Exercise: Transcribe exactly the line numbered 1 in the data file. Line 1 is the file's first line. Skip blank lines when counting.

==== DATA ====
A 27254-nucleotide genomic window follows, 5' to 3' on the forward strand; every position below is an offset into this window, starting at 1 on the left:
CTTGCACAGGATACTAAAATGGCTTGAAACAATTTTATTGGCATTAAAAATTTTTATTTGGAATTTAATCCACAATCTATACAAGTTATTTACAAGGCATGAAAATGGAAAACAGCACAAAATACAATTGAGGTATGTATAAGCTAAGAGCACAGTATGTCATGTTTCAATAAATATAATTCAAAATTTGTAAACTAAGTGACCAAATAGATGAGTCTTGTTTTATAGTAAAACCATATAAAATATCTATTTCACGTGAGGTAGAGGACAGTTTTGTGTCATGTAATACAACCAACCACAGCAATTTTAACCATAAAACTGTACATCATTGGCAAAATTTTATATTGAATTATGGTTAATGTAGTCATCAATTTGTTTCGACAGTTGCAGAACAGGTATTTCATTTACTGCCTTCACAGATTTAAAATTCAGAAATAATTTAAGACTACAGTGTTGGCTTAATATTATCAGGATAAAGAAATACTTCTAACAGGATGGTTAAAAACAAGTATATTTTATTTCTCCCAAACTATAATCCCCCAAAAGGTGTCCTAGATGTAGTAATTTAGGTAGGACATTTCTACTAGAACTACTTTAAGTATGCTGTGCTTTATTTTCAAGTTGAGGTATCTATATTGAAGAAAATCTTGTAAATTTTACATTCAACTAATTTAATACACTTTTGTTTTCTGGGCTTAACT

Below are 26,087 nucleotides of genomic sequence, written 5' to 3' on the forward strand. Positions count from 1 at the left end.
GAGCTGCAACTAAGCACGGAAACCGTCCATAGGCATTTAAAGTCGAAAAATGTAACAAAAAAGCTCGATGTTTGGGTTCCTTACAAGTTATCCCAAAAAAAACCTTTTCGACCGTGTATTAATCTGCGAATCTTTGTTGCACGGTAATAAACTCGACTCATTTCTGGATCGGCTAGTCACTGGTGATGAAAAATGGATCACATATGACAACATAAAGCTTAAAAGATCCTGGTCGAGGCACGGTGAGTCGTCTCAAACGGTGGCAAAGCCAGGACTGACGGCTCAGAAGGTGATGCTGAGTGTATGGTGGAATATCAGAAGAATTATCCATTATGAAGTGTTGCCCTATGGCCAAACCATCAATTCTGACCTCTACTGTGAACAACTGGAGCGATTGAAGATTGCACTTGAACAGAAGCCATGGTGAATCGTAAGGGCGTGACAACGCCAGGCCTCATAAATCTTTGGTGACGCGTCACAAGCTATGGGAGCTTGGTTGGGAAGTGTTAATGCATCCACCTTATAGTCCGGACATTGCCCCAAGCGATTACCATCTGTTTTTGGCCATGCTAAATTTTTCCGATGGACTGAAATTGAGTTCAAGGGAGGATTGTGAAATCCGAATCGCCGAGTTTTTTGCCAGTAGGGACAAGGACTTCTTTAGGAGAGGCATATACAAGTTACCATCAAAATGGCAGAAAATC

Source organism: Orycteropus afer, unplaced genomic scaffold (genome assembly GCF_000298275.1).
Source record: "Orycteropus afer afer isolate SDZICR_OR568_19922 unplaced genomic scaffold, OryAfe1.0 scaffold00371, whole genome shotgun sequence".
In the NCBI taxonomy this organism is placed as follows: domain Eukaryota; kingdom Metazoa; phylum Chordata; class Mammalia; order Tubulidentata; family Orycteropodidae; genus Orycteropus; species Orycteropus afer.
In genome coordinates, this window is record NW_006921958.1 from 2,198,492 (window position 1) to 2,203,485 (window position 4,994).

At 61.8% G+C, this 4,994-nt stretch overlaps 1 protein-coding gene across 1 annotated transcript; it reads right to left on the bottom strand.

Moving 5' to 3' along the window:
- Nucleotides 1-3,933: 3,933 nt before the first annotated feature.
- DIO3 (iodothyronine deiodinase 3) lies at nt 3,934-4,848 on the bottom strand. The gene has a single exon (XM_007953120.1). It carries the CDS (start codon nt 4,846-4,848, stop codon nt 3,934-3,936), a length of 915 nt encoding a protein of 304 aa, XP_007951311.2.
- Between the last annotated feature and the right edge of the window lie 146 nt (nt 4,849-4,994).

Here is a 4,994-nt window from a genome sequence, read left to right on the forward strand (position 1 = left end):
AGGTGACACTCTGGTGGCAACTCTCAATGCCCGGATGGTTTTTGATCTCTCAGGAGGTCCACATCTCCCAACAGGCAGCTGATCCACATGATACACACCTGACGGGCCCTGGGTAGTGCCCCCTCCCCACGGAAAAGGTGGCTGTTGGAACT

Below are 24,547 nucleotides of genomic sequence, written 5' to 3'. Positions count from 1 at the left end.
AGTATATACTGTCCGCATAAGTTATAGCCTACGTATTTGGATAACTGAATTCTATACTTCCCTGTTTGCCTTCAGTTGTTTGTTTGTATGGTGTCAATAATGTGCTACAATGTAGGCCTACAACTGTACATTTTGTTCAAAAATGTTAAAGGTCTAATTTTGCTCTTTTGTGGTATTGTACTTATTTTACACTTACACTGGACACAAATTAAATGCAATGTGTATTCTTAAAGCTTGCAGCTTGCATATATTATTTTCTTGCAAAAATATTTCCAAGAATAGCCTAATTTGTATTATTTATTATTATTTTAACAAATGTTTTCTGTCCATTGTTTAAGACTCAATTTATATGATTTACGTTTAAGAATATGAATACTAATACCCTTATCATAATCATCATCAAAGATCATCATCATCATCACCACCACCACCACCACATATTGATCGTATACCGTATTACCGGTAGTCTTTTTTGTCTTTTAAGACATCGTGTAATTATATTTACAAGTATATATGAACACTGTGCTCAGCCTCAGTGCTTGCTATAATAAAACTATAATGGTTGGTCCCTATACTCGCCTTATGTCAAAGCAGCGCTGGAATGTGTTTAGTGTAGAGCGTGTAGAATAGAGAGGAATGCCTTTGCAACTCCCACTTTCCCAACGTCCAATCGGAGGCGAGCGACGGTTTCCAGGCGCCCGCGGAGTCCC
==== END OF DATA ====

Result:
A 27254-nucleotide genomic window follows, 5' to 3' on the forward strand; every position below is an offset into this window, starting at 1 on the left: